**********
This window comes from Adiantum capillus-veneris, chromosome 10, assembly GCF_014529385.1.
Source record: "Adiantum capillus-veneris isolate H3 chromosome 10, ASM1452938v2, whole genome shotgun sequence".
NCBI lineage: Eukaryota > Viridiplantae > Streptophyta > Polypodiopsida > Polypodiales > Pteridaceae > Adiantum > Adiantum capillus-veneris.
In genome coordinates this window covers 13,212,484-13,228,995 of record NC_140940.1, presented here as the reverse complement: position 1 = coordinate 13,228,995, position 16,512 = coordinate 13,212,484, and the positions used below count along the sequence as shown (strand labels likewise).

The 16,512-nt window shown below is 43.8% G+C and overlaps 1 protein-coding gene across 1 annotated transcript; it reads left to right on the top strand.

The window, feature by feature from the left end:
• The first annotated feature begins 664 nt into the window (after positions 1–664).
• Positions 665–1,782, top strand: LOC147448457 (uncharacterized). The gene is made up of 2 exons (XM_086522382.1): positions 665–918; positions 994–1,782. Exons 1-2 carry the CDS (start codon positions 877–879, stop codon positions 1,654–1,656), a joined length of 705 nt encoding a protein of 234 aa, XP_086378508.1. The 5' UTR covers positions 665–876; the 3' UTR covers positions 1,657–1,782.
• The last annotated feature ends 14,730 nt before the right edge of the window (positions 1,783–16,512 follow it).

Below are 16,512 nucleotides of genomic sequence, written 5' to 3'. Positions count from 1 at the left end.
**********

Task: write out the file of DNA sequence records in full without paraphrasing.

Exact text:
This window comes from Adiantum capillus-veneris, chromosome 10, assembly GCF_014529385.1.
Source record: "Adiantum capillus-veneris isolate H3 chromosome 10, ASM1452938v2, whole genome shotgun sequence".
NCBI lineage: Eukaryota > Viridiplantae > Streptophyta > Polypodiopsida > Polypodiales > Pteridaceae > Adiantum > Adiantum capillus-veneris.
In genome coordinates this window covers 13,212,484-13,228,995 of record NC_140940.1, presented here as the reverse complement: position 1 = coordinate 13,228,995, position 16,512 = coordinate 13,212,484, and the positions used below count along the sequence as shown (strand labels likewise).

The 16,512-nt window shown below is 43.8% G+C and overlaps 1 protein-coding gene across 1 annotated transcript; it reads left to right on the top strand.

The window, feature by feature from the left end:
• The first annotated feature begins 664 nt into the window (after positions 1–664).
• Positions 665–1,782, top strand: LOC147448457 (uncharacterized). The gene is made up of 2 exons (XM_086522382.1): positions 665–918; positions 994–1,782. Exons 1-2 carry the CDS (start codon positions 877–879, stop codon positions 1,654–1,656), a joined length of 705 nt encoding a protein of 234 aa, XP_086378508.1. The 5' UTR covers positions 665–876; the 3' UTR covers positions 1,657–1,782.
• The last annotated feature ends 14,730 nt before the right edge of the window (positions 1,783–16,512 follow it).

Below are 16,512 nucleotides of genomic sequence, written 5' to 3'. Positions count from 1 at the left end.